Young people between the ages of 18 and 35 turned out in record numbers in the 2020 presidential election, according to initial data, and their votes—which went to Joe Biden over Donald Trump by the highest margin of any age demographic—were a significant factor in Biden winning the presidency.
This wasn’t a surprise, as young leaders have been on the front lines fighting for progressive policy solutions to the issues they care about, including climate change, racial justice, and the COVID-19 pandemic.
Now in office for about two months, President Biden has undergone the process of building out the various departments and agencies that make up the bulk of the executive branch of the U.S. government. The individuals Biden has appointed to these high-level positions will have the power to make key decisions that impact young people’s lives. They will have the ear of the president as he considers policy matters and will oversee the execution of federal policy for the economy, our climate, the justice and education systems, and more.
Selecting individuals for these roles who are aligned with the priorities of young people could have massive implications for the issues that matter to our generations. The education secretary, for example, will help determine how the administration responds to the student debt crisis; the Environmental Protection Agency administrator will be involved in charting the country’s path forward on climate change.
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One of Biden’s newly confirmed appointees stands out in this regard: Xavier Becerra, a staunch proponent of universal health care and defender of reproductive health rights and our new secretary of Health and Human Services (HHS). HHS will have enormous power to act for young folks, and Becerra, the first Latinx HHS secretary, will play a key role in determining the country’s response to the COVID-19 pandemic, expanding access to health care, and protecting reproductive rights.
With our health, the health of our loved ones, and our generations’ economic stability on the line, ending the pandemic was the top priority for young voters in the 2020 election.
Over the course of the COVID-19 pandemic, young people—particularly those who are Black, Indigenous, and other people of color (BIPOC)—have been disproportionately impacted by and outspoken on the pandemic-spurred recession. Young people in the service industry were laid off in huge numbers at the beginning of the pandemic and have continued to struggle to find jobs. Those who worked frontline jobs have been at significantly higher risk of contracting COVID themselves. With Becerra in charge, young folks are expecting HHS to take an aggressive, equity-informed approach to slowing the spread of COVID-19 and distributing vaccinations to communities that have been most impacted. Our lives quite literally depend on it.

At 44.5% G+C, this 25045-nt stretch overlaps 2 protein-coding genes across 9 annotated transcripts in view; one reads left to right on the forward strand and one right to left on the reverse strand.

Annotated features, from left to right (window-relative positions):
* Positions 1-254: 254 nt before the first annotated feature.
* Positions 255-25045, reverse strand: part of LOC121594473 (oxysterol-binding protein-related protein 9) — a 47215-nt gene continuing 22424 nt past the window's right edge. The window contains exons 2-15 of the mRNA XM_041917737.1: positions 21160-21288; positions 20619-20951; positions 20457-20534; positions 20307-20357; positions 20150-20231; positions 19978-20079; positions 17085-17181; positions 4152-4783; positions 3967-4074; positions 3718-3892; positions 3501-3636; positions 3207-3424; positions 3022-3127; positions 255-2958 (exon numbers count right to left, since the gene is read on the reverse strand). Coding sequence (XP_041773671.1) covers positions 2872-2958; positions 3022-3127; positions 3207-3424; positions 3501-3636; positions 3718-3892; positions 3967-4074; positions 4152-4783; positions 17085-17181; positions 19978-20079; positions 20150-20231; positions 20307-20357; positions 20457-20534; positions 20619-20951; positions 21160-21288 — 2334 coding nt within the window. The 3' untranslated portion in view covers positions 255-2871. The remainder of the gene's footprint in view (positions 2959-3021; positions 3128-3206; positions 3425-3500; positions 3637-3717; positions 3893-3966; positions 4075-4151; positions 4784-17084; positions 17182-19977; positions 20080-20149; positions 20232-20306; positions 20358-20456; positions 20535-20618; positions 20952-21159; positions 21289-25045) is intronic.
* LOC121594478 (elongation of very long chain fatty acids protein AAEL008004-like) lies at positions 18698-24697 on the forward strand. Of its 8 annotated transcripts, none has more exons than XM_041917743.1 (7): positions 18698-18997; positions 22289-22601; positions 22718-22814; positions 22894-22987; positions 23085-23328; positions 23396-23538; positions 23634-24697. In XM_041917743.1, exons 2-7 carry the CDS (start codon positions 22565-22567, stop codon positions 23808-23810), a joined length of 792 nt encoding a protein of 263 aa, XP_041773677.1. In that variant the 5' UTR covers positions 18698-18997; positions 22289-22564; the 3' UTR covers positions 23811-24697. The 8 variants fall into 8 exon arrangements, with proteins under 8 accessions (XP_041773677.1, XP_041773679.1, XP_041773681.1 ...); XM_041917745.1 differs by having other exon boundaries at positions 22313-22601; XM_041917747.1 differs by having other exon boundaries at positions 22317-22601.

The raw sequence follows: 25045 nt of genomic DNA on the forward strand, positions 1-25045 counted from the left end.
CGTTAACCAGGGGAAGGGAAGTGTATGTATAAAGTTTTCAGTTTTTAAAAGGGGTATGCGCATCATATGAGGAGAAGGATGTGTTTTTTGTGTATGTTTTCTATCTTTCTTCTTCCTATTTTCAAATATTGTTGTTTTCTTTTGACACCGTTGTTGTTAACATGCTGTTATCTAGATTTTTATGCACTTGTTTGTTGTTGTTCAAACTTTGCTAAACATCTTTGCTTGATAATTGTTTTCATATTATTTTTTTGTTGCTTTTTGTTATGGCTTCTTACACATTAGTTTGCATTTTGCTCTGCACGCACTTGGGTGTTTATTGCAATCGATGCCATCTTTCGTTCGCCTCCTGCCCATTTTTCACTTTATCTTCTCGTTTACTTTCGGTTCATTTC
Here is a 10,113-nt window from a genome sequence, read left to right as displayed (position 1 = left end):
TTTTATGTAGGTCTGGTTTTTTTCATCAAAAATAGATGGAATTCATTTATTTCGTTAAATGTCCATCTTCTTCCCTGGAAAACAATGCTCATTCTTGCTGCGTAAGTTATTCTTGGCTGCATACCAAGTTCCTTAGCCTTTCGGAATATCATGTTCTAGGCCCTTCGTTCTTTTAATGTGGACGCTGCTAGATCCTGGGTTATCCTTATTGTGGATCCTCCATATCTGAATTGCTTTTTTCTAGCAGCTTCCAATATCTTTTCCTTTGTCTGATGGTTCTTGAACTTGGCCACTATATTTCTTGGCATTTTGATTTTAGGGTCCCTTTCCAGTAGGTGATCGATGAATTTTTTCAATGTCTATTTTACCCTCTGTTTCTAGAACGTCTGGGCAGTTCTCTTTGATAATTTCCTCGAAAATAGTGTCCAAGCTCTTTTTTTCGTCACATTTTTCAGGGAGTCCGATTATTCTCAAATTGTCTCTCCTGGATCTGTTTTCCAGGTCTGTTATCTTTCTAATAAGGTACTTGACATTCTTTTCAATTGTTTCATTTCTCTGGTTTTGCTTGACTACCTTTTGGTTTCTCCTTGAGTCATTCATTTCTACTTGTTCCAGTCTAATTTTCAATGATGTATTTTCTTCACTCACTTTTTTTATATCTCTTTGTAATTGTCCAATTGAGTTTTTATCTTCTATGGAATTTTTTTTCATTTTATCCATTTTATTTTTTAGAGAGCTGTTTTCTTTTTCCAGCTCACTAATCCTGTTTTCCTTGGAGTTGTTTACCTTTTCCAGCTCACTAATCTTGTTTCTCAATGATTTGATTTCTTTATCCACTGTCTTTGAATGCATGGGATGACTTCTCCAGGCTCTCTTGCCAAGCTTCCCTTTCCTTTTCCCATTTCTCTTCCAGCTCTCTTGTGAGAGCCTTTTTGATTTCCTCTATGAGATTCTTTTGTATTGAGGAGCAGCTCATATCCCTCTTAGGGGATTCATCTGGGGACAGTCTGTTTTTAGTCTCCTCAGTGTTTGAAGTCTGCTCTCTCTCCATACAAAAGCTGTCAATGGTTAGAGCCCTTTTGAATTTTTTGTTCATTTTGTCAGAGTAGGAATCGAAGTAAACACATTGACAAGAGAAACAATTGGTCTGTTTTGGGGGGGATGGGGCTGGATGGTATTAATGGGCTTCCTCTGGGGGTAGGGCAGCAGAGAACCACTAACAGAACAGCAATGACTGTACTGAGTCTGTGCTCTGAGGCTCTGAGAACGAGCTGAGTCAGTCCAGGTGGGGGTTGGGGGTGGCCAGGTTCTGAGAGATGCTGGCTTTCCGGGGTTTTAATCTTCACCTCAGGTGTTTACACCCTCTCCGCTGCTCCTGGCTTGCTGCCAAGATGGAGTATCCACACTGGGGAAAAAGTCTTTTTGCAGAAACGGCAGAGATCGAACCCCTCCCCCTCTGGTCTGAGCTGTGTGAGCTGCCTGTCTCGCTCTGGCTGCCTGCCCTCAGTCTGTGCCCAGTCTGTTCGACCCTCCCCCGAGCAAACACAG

Young people are also anticipating that Becerra will build on the Affordable Care Act (ACA). Our generations have a lot at stake when it comes to the ACA, as our age demographic fought for and gained some of the largest benefits from its passage: Our uninsured rate declined by nearly 50 percent; we gained the ability to remain on parents’ insurance plans until age 26; and freelancers, contract workers, or gig workers acquired the ability to purchase more affordable insurance. Becerra’s experience in health care comes from his 24 years in Congress representing a majority-Latinx district with the second-highest uninsured rate in the country. And during his time as California’s attorney general, he consistently defended the ACA.
Our generations also demanded a leader of HHS who will defend reproductive rights. The ACA requires most health insurance plans cover contraception with no out-of-pocket costs; this has given young people more control over their reproductive health and must be protected. But there is still a lot of work to be done in ensuring that access to abortion, contraception, and other reproductive health services is universal. Young people, particularly young Black women, are most at risk when reproductive rights are threatened. Becerra, who has a track record supporting increased access to contraception and abortion throughout his career, will need to continue to make these issues a priority as he starts his tenure as HHS secretary.
Becerra’s appointment to lead HHS will help chart a path forward for even bolder progressive leadership and solutions that match the scope of the crises that our generations are facing. While there is still significant work to be done in ensuring that our needs are met by this administration, the nomination and confirmation of Xavier Becerra is a testament to the powerful work young organizers have done and continue to do for our communities.
This is a step forward, but we know it’s not the only solution. In order to build true, long-term power in our communities, we must continue to observe the actions of this administration closely and hold all of our elected officials accountable for these next four years and beyond.